In Depth Patient Reports - presentation
Hip joint replacement
The hip joint is a ball-in-socket joint where the ball, or head of the femur (thigh bone), meets the pelvis at the socket called the acetabulum.
Hip joint replacement, or total hip replacement, is surgery to replace all or part of the hip joint with an artificial device (a prosthesis) to restore joint movement and reduce pain. Total hip replacement is mostly done in older people. The operation is usually not recommended for younger people because of the strain they can put on the artificial hip.
The indications for the replacement of the hip joint include:
This surgery is not recommended for patients who have:
|Procedure, part 1|
The hip is a ball and a socket joint, linking the ball at the head of the thigh bone (femur) and the cup in the pelvic bone. A total hip prosthesis is surgically implanted to replace the damaged bone within the hip joint.
The total hip prosthesis consists of three parts:
If a hemi-arthroplasty is performed, either the femoral head or the hip socket (acetabulum) will be replaced with a prosthetic device. You will receive an extensive pre-operative evaluation of your hip to determine if you are a candidate for a hip replacement procedure. Evaluation will include assessment of the degree of disability and impact on your lifestyle, pre-existing medical conditions, and an evaluation of heart and lung function.
The surgery will be performed using general or spinal anesthesia. The orthopedic surgeon makes an incision along the affected hip joint, exposing the hip joint. The head of the femur and the cup are cut out and removed.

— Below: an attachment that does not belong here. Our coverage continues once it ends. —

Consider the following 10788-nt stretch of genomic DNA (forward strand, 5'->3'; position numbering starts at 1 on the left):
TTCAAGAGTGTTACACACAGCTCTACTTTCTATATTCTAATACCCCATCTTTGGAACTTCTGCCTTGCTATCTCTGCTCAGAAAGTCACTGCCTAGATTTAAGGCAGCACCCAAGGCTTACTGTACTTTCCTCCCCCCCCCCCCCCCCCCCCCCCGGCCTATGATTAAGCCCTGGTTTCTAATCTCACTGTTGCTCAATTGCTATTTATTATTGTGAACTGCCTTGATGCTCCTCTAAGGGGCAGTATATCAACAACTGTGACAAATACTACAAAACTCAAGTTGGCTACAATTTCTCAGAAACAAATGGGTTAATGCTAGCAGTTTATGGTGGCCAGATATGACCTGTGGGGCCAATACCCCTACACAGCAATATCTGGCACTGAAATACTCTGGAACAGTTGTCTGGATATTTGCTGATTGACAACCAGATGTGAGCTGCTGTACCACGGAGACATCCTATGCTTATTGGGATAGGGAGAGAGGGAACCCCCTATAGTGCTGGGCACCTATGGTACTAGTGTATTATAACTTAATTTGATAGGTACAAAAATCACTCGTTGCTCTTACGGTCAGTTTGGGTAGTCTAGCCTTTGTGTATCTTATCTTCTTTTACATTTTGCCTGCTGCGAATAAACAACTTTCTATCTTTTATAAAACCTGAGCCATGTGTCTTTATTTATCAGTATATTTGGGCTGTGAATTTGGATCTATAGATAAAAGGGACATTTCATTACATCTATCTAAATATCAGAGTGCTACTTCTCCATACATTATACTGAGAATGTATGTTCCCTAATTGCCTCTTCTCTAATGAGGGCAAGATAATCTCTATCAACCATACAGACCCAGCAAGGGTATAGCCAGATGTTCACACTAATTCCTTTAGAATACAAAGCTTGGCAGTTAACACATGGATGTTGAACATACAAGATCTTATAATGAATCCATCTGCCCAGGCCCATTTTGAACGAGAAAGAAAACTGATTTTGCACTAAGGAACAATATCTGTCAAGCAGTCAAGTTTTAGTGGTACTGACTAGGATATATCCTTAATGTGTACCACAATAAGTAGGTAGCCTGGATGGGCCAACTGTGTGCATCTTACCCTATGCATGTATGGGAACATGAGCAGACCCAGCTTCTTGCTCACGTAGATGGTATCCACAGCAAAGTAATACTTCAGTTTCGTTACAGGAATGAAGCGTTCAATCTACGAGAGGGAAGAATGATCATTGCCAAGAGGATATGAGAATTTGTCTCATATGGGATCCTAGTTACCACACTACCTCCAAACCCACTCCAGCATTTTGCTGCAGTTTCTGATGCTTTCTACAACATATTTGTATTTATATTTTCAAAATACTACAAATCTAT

|Procedure, part 2|
Then a metal ball and the metal stem is inserted in the femur (thigh bone) and a plastic socket is placed in the enlarged pelvis cup. The artificial components are fixed in place (sometimes a special cement is used). The muscles and tendons are then replaced against the bones and the incision is closed.
You will return from surgery with a large dressing to the hip area. A small drainage tube will be placed during surgery to help drain excess fluids from the joint area.
You will experience moderate to severe pain after surgery. However, patient-controlled analgesia (PCA), intravenous (IV), or epidural analgesics are effective in controlling post-operative pain. The pain should gradually decrease, and by the third day after surgery, oral analgesic medications may be sufficient to control your pain. Try to schedule your pain medications about one half hour before walking or changing position.
Results with a hip prosthesis have been excellent. The operation relieves pain and stiffness symptoms, and most patients (over 80%) need no help walking. With time, loosening of the artificial joint may occur because of the limited properties of the cement used to attach the artificial parts to the bones.
You will remain in the hospital for up to a week after surgery. The use of crutches or a walker is necessary at the start of rehabilitation. However, some people may need further rehabilitation and assistance after hip replacement surgery. Temporary placement in a rehabilitation unit or long-term care center may be necessary until mobility has improved and the person can safely live independently. These centers will provide intensive physical therapy to assist in regaining muscle strength and flexibility in the joint.
Positioning is very important after surgery to reduce stress on the new joint and displacement of the joint. The new hip will not have the same range of movement of the original joint, although you should eventually be able to return to your previous level of activity. However, you should avoid vigorous or high impact sports, such as skiing or contact sports.
The new joint has a limited range of movement. Until your joint has healed, you will need to take special precautions to avoid dislocation of the joint, including:
Reviewed By: Harvey Simon, MD, Editor-in-Chief, Associate Professor of Medicine, Harvard Medical School; Physician, Massachusetts General Hospital.